first_img Instagram apostasy stirs controversy over Christian ‘influencers’ August 30, 2019 By: Adelle M. Banks AMBankstw Facebook Twitter Pinterest LinkedIn ReddIt Email,(RNS) — Four years ago on June 17, when Mother Emanuel African Methodist Episcopal Church became national news, Jennifer Berry Hawes was one of the first reporters on the scene to cover the massacre.Now Hawes, a Pulitzer Prize-winning reporter at The Post and Courier in Charleston, S.C., has written “Grace Will Lead Us Home,” a book about the shooting that left its pastor, the Rev. Clementa Pinckney, and eight members dead and many more lives irreparably changed.Hawes, a former religion writer, named the book after a portion of the hymn “Amazing Grace” — which President Obama sang at Pinckney’s funeral. She spoke to Religion News Service about what people don’t know about the tragedy, how the church and community have changed, and the successes and challenges that have occurred with race relations.The interview was edited for length and clarity.You have covered the story of the Mother Emanuel AME massacre from the beginning. What are one or two key things that most people don’t know about this tragedy and its aftermath that you think they should know?I think probably the most important thing that most people don’t know is that while the narrative about the family members’ forgiveness gelled around this tragedy, the reality was that many of those who were very deeply affected in fact did not forgive (convicted killer) Dylann Roof. Certainly not right away. Instead, there were those who felt strongly that the narrative, while beautiful and inspiring, also took some of the wind from the sails of really pressing for meaningful changes that would address racism and racial disparities here. So it was much more complicated than that narrative would lead many people to believe.RELATED: As Emanuel AME documentary screens, survivors, families mull grief and gunsAre churches as segregated as ever in Charleston or has there been any kind of long-term change since the massacre?“Grace Will Lead Us Home” by Jennifer Berry Hawes. Cover courtesy of St. Martin’s PressThe churches themselves are as segregated as ever. What has changed is that there are efforts to bridge divides between the people in those churches. A good example is that Emanuel’s daughter church here, Mount Zion AME, sits right next to a historic white church called Grace Episcopal Church. These churches have sat side by side for generations and generations, one being predominantly white, one being predominantly black. After the shooting, the pastors of those two churches — and I should say one is Kylon Middleton, a man who was very close to Clementa Pinckney, the pastor of Emanuel who was killed — Rev. Middleton and the rector at Grace got together and they created this book study, which is very large. It can draw upward of a hundred people or more every Tuesday night and it’s a diverse group from those two congregations who get together and discuss books that have to do with race or essays. And then they discuss them in terms of their lives and it’s a way to bring people together, obviously more in just fellowship, but also to really try to have conversations about race that have just been avoided for generations and generations.Mother Emanuel has gone through a couple of pastors since the tragedy and has been questioned about how it handled the grief of the families of the survivors and the victims as well as the money donated on their behalf. How is it doing now?On the first anniversary, the bishop switched out the pastor of Emanuel and Rev. Eric Manning was assigned to the church. And he’s been there since. I think having one pastor there for a period of time has certainly helped bring some stability. I think there’s still considerable pain, for instance, with Felicia Sanders, who’s one of the survivors of the shooting. Her little granddaughter was there and also survived but the church never shared the money from donations specifically with the granddaughter. So, Felicia is left to pay for her medical bills and therapy without the aid of those donations, and that, I know, for her has been painful.Do you see that faith has played a role in any attempt at a new normal for the families and the victims?Jennifer Berry Hawes. Photo by Grace Beahm AlfordOh, for sure. I know a number of them have gone out and been speaking more in public, trying to embrace that idea. Anthony Thompson — he’s a pastor in another denomination whose wife, Myra, died in the shooting and he speaks a lot about the importance of forgiveness in the Christian faith and emphasizing those themes of love and grace. Felicia Sanders, the survivor I mentioned earlier, has spoken a lot about the concept of how all people, regardless of their race or ethnic background or whatever the division is that we can point to, everybody bleeds red. She says that a lot — we all bleed red, just as Jesus did on the cross. Polly Sheppard, one of the survivors, she recently went up to Tree of Life in Pittsburgh, site of the synagogue shooting there, and spoke to the congregation not only about forgiveness but also about her experience after the shooting, trying to tell them a little bit about what to expect next.You noted the different interpretations of how the massacre affected race relations in South Carolina. How would you describe that?If you were to ask that question of many white people in South Carolina, I think they would say — and actually, they’ve done surveys of this — that they feel that race relations were improved as a result of the shooting because there were shows of unity and lots of public discussions about race relations. But I think if you were to ask many African Americans in the state, you’d find the opposite of that. What they see is that there were no major policy changes that they were hoping for — things like addressing gun laws or addressing the policies that affect the tremendous racial disparities that we have here, and obviously across the rest of the country. So I think if you ask them, they would say that, in fact, those relations are worse or certainly that they’re disappointed that white leaders in the state haven’t done more to address the concerns. For instance, last session in our General Assembly, they tried to pass a hate crimes bill. South Carolina is one of the only states left that doesn’t have one. They weren’t able to pass it. And that was another frustration.You wrote about this tragedy as a journalist, but you have personal connections to the church and its neighborhood. How has your own perspective of Mother Emanuel and the city where you live changed since June 17, 2015?One of the closest relationships I have is that my children both went to the school that’s right across the street. So the church was just part of the landscape around the school. There’s a very large auditorium. There’s the main library. There’s Emanuel. There are several other large churches. Every time I would drop my kids off at school after this, I would pass right by the church en route to the newspaper and every day I would watch the change from the very, very large memorial — the flowers and all kinds of things were left outside. It would gradually shrink. And then there was nothing, really. And then there would gradually be a few more flowers here or there. I felt like I was watching this season of Emanuel every day.One of the key things I learned from this also that I think is important for people to know is that there’s not any one way that people process trauma. When you drop this kind of explosion into any family or house of worship or school or community, people react differently and that’s OK. I’ve certainly wondered a lot more how would I react if that was me. That’s for sure. TagsEmanuel Emanuel African Methodist Episcopal Church forgiveness homepage featured Jennifer Berry Hawes Mother Emanuel race race relations,You may also like By: Adelle M. Banks AMBankstw As Amazon burns, Vatican prepares for summit on region’s faith and sustainabilit … August 30, 2019 Adelle M. Banks Adelle M. Banks, production editor and a national reporter, joined RNS in 1995. An award-winning journalist, she previously was the religion reporter at the Orlando Sentinel and a reporter at The Providence Journal and newspapers in the upstate New York communities of Syracuse and Binghamton.,Load Comments,Jerusalem pride parade draws thousands, guarded by police News • Photos of the Week Photos of the Week August 30, 2019 Share This! Share This! Share This! Share This! In St. Louis, former houses of worship are retooled to meet the city’s needs Facebook Twitter Pinterest LinkedIn ReddIt Email Facebook Twitter Pinterest LinkedIn ReddIt Email Catholicism Adelle M. Banks AMBankstw Facebook Twitter Pinterest LinkedIn ReddIt Email,About the authorView All Posts News Share This! By: Adelle M. Banks AMBankstw Facebook Twitter Pinterest LinkedIn ReddIt Email last_img read more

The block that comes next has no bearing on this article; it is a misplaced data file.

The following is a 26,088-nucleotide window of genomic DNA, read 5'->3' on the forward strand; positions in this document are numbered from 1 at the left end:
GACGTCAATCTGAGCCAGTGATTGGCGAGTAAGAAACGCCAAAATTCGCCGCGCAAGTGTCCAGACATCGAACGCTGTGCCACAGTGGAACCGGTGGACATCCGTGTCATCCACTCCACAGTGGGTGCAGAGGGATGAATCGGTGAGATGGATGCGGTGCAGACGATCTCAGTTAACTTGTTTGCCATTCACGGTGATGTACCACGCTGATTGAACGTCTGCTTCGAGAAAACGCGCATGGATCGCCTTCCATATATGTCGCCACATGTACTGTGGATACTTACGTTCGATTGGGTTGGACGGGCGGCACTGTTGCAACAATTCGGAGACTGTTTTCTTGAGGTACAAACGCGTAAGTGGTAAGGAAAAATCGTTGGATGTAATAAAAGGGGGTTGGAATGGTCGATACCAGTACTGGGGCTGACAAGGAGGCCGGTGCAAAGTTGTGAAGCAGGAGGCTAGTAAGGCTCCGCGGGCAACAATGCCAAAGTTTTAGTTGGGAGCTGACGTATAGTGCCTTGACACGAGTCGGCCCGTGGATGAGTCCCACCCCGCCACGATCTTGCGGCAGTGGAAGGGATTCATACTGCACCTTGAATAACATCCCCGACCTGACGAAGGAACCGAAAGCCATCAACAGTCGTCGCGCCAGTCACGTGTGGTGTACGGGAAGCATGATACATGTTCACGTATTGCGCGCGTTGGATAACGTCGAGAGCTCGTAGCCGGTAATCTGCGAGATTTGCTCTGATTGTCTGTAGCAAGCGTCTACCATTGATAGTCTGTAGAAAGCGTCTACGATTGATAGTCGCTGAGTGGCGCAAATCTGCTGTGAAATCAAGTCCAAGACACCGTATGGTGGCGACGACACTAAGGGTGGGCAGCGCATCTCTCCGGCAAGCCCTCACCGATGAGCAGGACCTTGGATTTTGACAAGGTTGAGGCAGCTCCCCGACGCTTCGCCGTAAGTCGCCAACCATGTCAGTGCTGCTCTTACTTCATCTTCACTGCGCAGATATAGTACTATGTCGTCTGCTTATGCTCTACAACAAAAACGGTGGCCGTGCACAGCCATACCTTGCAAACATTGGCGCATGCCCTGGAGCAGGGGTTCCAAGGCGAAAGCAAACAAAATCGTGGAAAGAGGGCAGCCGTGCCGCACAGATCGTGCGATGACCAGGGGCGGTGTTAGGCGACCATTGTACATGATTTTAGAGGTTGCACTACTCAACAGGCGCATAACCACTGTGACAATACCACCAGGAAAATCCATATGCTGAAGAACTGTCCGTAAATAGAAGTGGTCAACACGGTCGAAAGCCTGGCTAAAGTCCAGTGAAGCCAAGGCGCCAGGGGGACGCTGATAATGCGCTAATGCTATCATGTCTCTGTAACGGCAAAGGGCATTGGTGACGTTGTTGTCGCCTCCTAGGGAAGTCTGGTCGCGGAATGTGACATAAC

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Carbon nanotube logic device operates on subnanowatt power

first_img Citation: Carbon nanotube logic device operates on subnanowatt power (2013, September 23) retrieved 18 August 2019 from https://phys.org/news/2013-09-carbon-nanotube-logic-device-subnanowatt.html Toward achieving one million times increase in computing efficiency The researchers, Michael L. Geier, et al., at Northwestern University in Evanston, Illinois, and the University of Minnesota in Minneapolis, have published their paper on the subnanowatt CNT logic in a recent issue of Nano Letters.”A modern-day integrated circuit has more than 1 billion transistors,” coauthor Mark C. Hersam, Professor of Materials Science and Engineering, Chemistry, and Medicine at Northwestern University, told Phys.org. “Consequently, the power dissipation per transistor needs to be very low in order for the entire circuit to have a reasonable power consumption. In fact, it is generally accepted that power consumption is the key limiting factor to achieving further increases in the complexity (i.e., number of transistors) in integrated circuits.”As the researchers explain, one of the biggest advantages of CMOS architecture is that it has intrinsically low power consumption. This benefit arises from the fact that, unlike other logic architectures, one of the two types of transistors (p-type or n-type) is turned off under steady state conditions in each logic gate in CMOS devices. In order to fully take advantage of this potential for extremely low power consumption, the p-type and n-type transistors need to have precisely tuned and well-separated threshold voltages, which are the voltage levels that determine whether the device is ON or OFF. So far, this issue of the threshold voltages has not been addressed, and the researchers here identified it as the key challenge limiting the realization of highly integrated CNT-based CMOS electronics.In their study, the researchers used a metal gate structure to achieve symmetric and clearly separated threshold voltages for p-type and n-type CNT transistors, resulting in the ultralow power consumption. In the static states, in which the device is either ON or OFF, power consumption is less than 0.1 nW. At the midpoint of the transfer state, when both p-type and n-type transistors are simultaneously in the ON state, the voltage reaches its peak at 10 nW. By connecting multiple CNT transistors in various configurations, the researchers demonstrated inverter, NAND and NOR logic gates. In the future, these gates can be integrated into complex circuits, where they can provide subnanowatt static power consumption along with the other advantages of CNTs, such as solution processability and flexibility.”We are now working on making more complicated circuits, where we will have substantially more transistors and cascaded logic gates,” Hersam said. “We also have an interest in combining carbon nanotubes with other emerging nanoelectronic materials in our lab (e.g., molybdenum disulfide [MoS2]).” © 2013 Phys.org. All rights reserved. Illustrations of (a) the CNT CMOS inverter and (b) a cross-section of an individual CNT transistor, including a 25-nm-thick Ni gate that enables ultralow power consumption. (c) Atomic force microscopy image of the CNT film morphology in the transistor channel region. Credit: Geier, et al. ©2013 American Chemical Society This document is subject to copyright. Apart from any fair dealing for the purpose of private study or research, no part may be reproduced without the written permission. The content is provided for information purposes only.center_img Journal information: Nano Letters (Phys.org) —Researchers have demonstrated a new carbon nanotube (CNT)-based logic device that consumes just 0.1 nanowatts (nW) in its static ON and OFF states, representing the lowest reported value by 3 orders of magnitude for CNT-based CMOS logic devices. The device could serve as a building block for large-area, ultralow-power CNT logic circuits that can be used to realize a variety of nanoelectronics applications. Explore further More information: Michael L. Geier, et al. “Subnanowatt Carbon Nanotube Complementary Logic Enabled by Threshold Voltage Control.” Nano Letters. DOI: 10.1021/nl402478plast_img read more